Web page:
Slippery Slope . . .

I heard about the incident at UC Berkeley last week and recalled a potential event in Skokie, Illinois. It was 1977 and the Nazi Party of America sought to march in Skokie. The marchers were to wear uniforms like those worn by members of Hitler’s Nazi Party. They would have swastika armbands and carry a banner bearing a large swastika.

The Chicago suberb had a population of about 70,000 persons……40,000 of whom were Jewish. Approximately 5000 of those residents were survivors of the Holocaust. Needless to say, the residents of Skokie responded with outrage. They sought a court order in an attempt to stop the march, citing that it would promote hatred against persons of Jewish faith or ancestry.

I remember all of the news coverage this controversy aroused. It was one of those moments in American history when citizens throughout our country emphatically debated the meaning of the United States Constitution. I was 30 years old at the time, with not a whole lot of government information, knowledge, or life experiences behind me. I was appalled that this group would even attempt to do something so hateful! It was such a painful thing to want to do, so I felt it was wrong. Surely, they would NOT be allowed to have this hurtful march. 

However, the American Civil Liberties Union (ACLU) represented the First Amendment rights of the Nazi. I was horrified. And I was young. And I certainly didn’t understand. I’ve always been a live and let live type person, but this made no sense to me. This case went all the way to the United States Supreme Court and the conclusion was that Skokie could not stop the Nazis from marching. I won’t go into the details here, but now, I absolutely agree with that decision. I agree that it was a horrific thing for the Jewish people to endure in Skokie. I agree that it was disgusting for the group to want to do this. And by the way….they ended up not marching in Skokie. By their choice.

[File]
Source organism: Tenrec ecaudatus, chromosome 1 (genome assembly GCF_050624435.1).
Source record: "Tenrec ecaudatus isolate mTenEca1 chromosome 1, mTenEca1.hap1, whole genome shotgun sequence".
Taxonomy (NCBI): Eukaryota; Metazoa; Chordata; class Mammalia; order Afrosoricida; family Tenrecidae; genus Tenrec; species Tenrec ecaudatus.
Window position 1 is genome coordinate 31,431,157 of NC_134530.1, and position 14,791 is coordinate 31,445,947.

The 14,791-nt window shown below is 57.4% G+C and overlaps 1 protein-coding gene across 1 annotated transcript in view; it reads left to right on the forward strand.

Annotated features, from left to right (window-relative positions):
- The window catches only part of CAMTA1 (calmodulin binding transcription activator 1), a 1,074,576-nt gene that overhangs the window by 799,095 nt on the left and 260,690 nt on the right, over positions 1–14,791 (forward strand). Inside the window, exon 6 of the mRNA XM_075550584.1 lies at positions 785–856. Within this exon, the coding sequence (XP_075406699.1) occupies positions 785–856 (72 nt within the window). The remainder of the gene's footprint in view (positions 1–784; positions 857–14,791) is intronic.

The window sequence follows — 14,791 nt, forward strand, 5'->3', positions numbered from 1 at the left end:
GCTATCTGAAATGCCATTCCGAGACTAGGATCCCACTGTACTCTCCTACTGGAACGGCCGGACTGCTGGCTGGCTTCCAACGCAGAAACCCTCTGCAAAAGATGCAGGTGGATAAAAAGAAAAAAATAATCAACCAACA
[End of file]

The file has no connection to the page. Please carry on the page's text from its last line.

But within ten years, as I approached age 40, I went back to study and read about this incident and I completely understood. I understood that we ARE a country of laws and above all else, the rule of law must and can prevail. And I am now a proud card carrying ACLU member.

So this incident last week at UC Berkeley….he was a Breitbart speaker, he’s absolutely a racist, misogynist, white supremacist. But……free speech can be a slippery slope. One cannot have it both ways. He’s disgusting and his values are so far removed from mine. However, when it comes to something like this, I say don’t attend, don’t watch, don’t listen, etc. But……….free speech and upholding that First Amendment MUST prevail.

See you here next time…………..

4 thoughts on “Slippery Slope . . .

  1. Agreed, Terri! Talked to my childhood friend, who was a student at Cal during Free Speech Movement. We concur that Milo’s MESSAGE should have been protested not his RIGHT TO SPEAK. She said: What ever happened to collapsing on the ground and being dragged into the paddy wagon? Why all the violence, the destruction? Could it be that the protesters were paid to create this drama? That the the speech was beside the point? That creating anger, fear, destruction has more impact than a quiet protest? BOTH sides of this issue need to be monitored.


  2. I actually lived in Evanston (right next to Skokie which was home to the “Evanston Golf Course” that always cracked me up) in 1977. Although I didn’t want the Nazis to march there (or anywhere else to be honest), I did not want them banned because of the “slippery slope.” Although I’m deeply offended by most/all of what Milo says, I do think he should have been allowed to speak at Berkeley. If I was there, however, I just wouldn’t attend. I think if we’re really being true to our values, we have to allow things we don’t like, as long as they’re not illegal. Otherwise, we’re guilty of the type of hypocrisy that bothers me so much about many Republicans/conservatives (the biggest one of these is not allowing abortion because “all human life is precious” but being in favor of the death penalty. How does that make sense?)


    • Yes, protest Milo’s speech NOT his right to speak. No need for violence and destruction of university property. My UC Berkely grad friend wonders whatever happened to Free Speech Movement protesters who simply collapsed onto the ground and were dragged to the paddy wagon! (Terri, my first post like this one somehow got lost.)


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